These 7 old warhorses of the sky just refuse to retire
There’s an old saying: “if it ain’t broke, don’t fix it.”
That definitely seems to be the philosophy used by many countries around the world in retaining large numbers of older aircraft as the mainstays of their air forces.
Fighters, attack planes, bombers, and even tankers, all populate this list of old warhorses that have served in wars you only read about in history textbooks today, yet still fly in modern conflicts such as the fight against ISIS in the Middle East.
Though you wouldn’t think that military planes like these could serve as long as they have, many remain on the front lines, with the promise of updates to keep them flying for many more years.
From youngest to oldest, here are seven military aircraft that refuse to go away:
7. North American Rockwell OV-10 “Bronco”
At just 52 years old, the Bronco still serves in combat roles as a light air support aircraft, having been brought out of retirement with the US military in 2015 to fly air-to-ground sorties against ISIS in Iraq.
The Bronco first tasted combat in Vietnam, serving in the observer/recon and light attack roles. The Philippine military has also deployed their Broncos to combat zones, recently using them in their own fight against ISIS.
6. Douglas AC-47 “Spooky”
Built off the even older DC-3/C-47 platform, the AC-47 served as a gunship with the US Air Force over the jungles of Vietnam in the mid-1960s before being replaced with the AC-130 series.
With a series of Gatling rotary cannons aimed out the Spooky’s left windows, and hard banking turns, this gunship could rain down serious firepower on North Vietnamese military positions, protecting friendly troops from ambushes and enemy advances.
Today, the Spooky — also popularly known as “Puff the Magic Dragon” for the smoke its guns would generate while firing — still serves with the Colombian air force in South America.
5. Mikoyan-Gurevich MiG-21 “Fishbed”
Having first flown in 1956, the MiG-21 has served an astounding 61 years as a frontline fighter with many air forces around the world, and it still flies in such a role today.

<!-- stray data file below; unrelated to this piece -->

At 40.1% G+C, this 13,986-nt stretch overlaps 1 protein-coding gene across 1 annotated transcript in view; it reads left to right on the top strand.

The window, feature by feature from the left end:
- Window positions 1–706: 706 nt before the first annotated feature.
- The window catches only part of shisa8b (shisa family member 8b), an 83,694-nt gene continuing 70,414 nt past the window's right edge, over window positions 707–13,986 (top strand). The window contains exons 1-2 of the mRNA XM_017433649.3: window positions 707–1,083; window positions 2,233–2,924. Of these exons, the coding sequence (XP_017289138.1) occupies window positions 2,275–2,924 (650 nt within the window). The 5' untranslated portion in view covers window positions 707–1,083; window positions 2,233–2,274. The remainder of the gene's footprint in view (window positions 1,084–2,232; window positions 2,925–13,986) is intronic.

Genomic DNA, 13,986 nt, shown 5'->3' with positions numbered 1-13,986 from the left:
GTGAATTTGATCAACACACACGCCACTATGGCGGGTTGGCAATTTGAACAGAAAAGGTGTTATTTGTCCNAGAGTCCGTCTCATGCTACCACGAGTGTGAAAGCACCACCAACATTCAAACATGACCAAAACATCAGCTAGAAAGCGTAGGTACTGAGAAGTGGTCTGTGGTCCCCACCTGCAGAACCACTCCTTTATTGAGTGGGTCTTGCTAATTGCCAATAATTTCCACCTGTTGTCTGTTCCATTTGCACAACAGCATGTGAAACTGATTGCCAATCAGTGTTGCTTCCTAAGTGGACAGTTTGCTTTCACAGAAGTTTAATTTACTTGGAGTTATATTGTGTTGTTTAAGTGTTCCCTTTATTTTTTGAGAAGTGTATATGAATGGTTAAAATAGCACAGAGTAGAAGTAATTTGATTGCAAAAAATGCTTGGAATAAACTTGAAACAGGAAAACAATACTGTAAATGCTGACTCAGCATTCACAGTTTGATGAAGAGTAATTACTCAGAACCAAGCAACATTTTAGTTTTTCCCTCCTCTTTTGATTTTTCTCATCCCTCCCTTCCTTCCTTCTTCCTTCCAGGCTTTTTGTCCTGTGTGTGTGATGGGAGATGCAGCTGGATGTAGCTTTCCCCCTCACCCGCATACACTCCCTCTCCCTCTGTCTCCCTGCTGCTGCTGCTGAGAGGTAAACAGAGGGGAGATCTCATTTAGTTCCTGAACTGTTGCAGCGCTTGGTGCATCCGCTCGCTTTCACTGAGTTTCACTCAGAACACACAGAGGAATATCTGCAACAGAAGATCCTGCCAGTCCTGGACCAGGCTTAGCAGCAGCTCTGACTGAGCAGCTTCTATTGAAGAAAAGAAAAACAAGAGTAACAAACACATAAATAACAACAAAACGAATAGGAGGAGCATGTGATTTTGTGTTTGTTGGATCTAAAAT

Originally designed in the Soviet Union as a cheap, highly-exportable supersonic fighter, it tangled with American aircraft over Vietnam and flew onward with the militaries of a number of Asian and Eastern European nations.
The Indian, Croat, Serbian and Egyptian air forces continue to use the MiG-21 today, along with many other African and Asian countries, though the aircraft’s days are numbered with replacement programs looming on the horizon.
4. Boeing KC-135 “Stratotanker”
Also making its debut in 1956, the KC-135 has served continuously with the US Air Force for more than 61 years, and it isn’t showing any signs of slowing down!
Built to replace older refueling tankers and medium-range transports, the KC-135 was designed using Boeing’s commercially successful 707 airliner as the base model. It has served in virtually every American conflict since, functioning as a transport and a refueler for combat aircraft on the front lines.
According to Air Force brass, plans are in the works to keep the Stratotanker flying for another 40 years, meaning that it’ll be over 100 years old by the time it finally retires to the boneyard!
3. Tupolev Tu-95 “Bear”
This old relic of the early Cold War remains in service today with the Russian military, having first taken to the skies in late 1952 as the Soviet Union’s primary long-range nuclear bomber.
Extremely loud, very ugly and borderline annoying thanks to the high number of probe flights the Russian Air Force and Navy make near Western borders, the Bear has more than made its mark on the world of military aviation, and will likely continue to do so for at least another 30 years.
2. Boeing B-52 “Stratofortress”
Back when the US Air Force assigned the Space Age-y prefix “Strato-” to many of its shiny new aircraft, the B-52 Stratofortress made its debut – the latest in a long line of strategic bombers from the Boeing Company.
Though designed as a nuclear bomber, the B-52 has only expended conventional munitions throughout its long and storied service life. In recent years, the hulking bomber, affectionately known as the Big Ugly Fat F*cker, or “BUFF,” has taken to the skies over the Middle East, bombing ISIS with impunity.
Systems upgrades will allow this American icon to stay in the fight for years to come, at least until a newer strategic bomber comes online for the Air Force.
1. Antonov An-2 “Colt”
The Colt takes the crown (or walker and LifeAlert bracelet) for one of the oldest military aircraft still in service today.
First flying in 1947, two years after the end of WWII, the Colt has functioned in a variety of roles — from transport to makeshift bomber.
Today, North Korea and Estonia — among a handful of other countries — still have their Colts flying on active duty, though Estonia will most likely retire theirs soon. The North Korean military uses this old hunk of metal to ferry special operations troops into combat zones at low altitudes.
With Chinese aerospace companies exploring reviving the Colt line in the near future, it’s possible that this geriatric plane could keep flying for decades more.
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